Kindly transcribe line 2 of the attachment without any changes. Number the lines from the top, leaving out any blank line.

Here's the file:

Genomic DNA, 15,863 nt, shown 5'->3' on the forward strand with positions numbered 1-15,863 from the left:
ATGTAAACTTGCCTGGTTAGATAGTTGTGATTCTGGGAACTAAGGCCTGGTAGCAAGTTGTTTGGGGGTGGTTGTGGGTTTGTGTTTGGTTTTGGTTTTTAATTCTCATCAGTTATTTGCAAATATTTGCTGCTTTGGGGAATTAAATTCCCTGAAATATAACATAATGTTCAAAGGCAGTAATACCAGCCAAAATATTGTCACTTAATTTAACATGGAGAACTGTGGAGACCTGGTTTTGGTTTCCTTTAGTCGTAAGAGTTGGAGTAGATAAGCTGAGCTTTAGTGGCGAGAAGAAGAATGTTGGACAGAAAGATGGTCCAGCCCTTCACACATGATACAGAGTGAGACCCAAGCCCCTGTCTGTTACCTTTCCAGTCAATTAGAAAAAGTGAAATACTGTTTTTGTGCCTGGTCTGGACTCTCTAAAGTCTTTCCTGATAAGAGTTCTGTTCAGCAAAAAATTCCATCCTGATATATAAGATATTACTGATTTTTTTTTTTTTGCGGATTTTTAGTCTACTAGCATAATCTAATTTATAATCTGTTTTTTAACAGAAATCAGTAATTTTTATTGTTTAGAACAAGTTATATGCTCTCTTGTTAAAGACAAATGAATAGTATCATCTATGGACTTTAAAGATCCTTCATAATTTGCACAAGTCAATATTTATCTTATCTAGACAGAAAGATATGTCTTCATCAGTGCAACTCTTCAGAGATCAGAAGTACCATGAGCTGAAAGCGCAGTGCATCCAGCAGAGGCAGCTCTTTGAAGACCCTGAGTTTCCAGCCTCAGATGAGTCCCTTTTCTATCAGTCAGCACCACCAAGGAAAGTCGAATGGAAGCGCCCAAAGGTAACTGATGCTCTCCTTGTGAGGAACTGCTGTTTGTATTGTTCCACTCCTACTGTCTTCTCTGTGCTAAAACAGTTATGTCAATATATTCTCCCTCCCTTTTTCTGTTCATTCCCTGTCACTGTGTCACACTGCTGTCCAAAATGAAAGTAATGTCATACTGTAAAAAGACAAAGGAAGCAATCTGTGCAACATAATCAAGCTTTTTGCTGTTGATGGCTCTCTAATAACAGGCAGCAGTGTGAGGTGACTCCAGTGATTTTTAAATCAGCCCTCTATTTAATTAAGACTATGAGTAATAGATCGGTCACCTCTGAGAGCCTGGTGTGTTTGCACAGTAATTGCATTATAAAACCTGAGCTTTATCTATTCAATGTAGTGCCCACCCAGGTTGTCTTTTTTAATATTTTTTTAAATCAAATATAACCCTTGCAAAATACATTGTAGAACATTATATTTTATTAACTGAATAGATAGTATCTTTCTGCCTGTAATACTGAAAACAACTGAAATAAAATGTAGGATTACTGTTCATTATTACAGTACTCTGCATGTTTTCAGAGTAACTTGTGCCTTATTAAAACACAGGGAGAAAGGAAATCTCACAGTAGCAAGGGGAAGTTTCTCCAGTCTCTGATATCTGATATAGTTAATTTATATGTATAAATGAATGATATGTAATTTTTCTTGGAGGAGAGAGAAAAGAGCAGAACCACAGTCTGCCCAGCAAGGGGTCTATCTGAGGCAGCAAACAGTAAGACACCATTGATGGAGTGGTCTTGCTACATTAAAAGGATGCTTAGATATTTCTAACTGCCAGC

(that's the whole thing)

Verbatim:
ATGTAAACTTGCCTGGTTAGATAGTTGTGATTCTGGGAACTAAGGCCTGGTAGCAAGTTGTTTGGGGGTGGTTGTGGGTTTGTGTTTGGTTTTGGTTTTTAATTCTCATCAGTTATTTGCAAATATTTGCTGCTTTGGGGAATTAAATTCCCTGAAATATAACATAATGTTCAAAGGCAGTAATACCAGCCAAAATATTGTCACTTAATTTAACATGGAGAACTGTGGAGACCTGGTTTTGGTTTCCTTTAGTCGTAAGAGTTGGAGTAGATAAGCTGAGCTTTAGTGGCGAGAAGAAGAATGTTGGACAGAAAGATGGTCCAGCCCTTCACACATGATACAGAGTGAGACCCAAGCCCCTGTCTGTTACCTTTCCAGTCAATTAGAAAAAGTGAAATACTGTTTTTGTGCCTGGTCTGGACTCTCTAAAGTCTTTCCTGATAAGAGTTCTGTTCAGCAAAAAATTCCATCCTGATATATAAGATATTACTGATTTTTTTTTTTTTGCGGATTTTTAGTCTACTAGCATAATCTAATTTATAATCTGTTTTTTAACAGAAATCAGTAATTTTTATTGTTTAGAACAAGTTATATGCTCTCTTGTTAAAGACAAATGAATAGTATCATCTATGGACTTTAAAGATCCTTCATAATTTGCACAAGTCAATATTTATCTTATCTAGACAGAAAGATATGTCTTCATCAGTGCAACTCTTCAGAGATCAGAAGTACCATGAGCTGAAAGCGCAGTGCATCCAGCAGAGGCAGCTCTTTGAAGACCCTGAGTTTCCAGCCTCAGATGAGTCCCTTTTCTATCAGTCAGCACCACCAAGGAAAGTCGAATGGAAGCGCCCAAAGGTAACTGATGCTCTCCTTGTGAGGAACTGCTGTTTGTATTGTTCCACTCCTACTGTCTTCTCTGTGCTAAAACAGTTATGTCAATATATTCTCCCTCCCTTTTTCTGTTCATTCCCTGTCACTGTGTCACACTGCTGTCCAAAATGAAAGTAATGTCATACTGTAAAAAGACAAAGGAAGCAATCTGTGCAACATAATCAAGCTTTTTGCTGTTGATGGCTCTCTAATAACAGGCAGCAGTGTGAGGTGACTCCAGTGATTTTTAAATCAGCCCTCTATTTAATTAAGACTATGAGTAATAGATCGGTCACCTCTGAGAGCCTGGTGTGTTTGCACAGTAATTGCATTATAAAACCTGAGCTTTATCTATTCAATGTAGTGCCCACCCAGGTTGTCTTTTTTAATATTTTTTTAAATCAAATATAACCCTTGCAAAATACATTGTAGAACATTATATTTTATTAACTGAATAGATAGTATCTTTCTGCCTGTAATACTGAAAACAACTGAAATAAAATGTAGGATTACTGTTCATTATTACAGTACTCTGCATGTTTTCAGAGTAACTTGTGCCTTATTAAAACACAGGGAGAAAGGAAATCTCACAGTAGCAAGGGGAAGTTTCTCCAGTCTCTGATATCTGATATAGTTAATTTATATGTATAAATGAATGATATGTAATTTTTCTTGGAGGAGAGAGAAAAGAGCAGAACCACAGTCTGCCCAGCAAGGGGTCTATCTGAGGCAGCAAACAGTAAGACACCATTGATGGAGTGGTCTTGCTACATTAAAAGGATGCTTAGATATTTCTAACTGCCAGC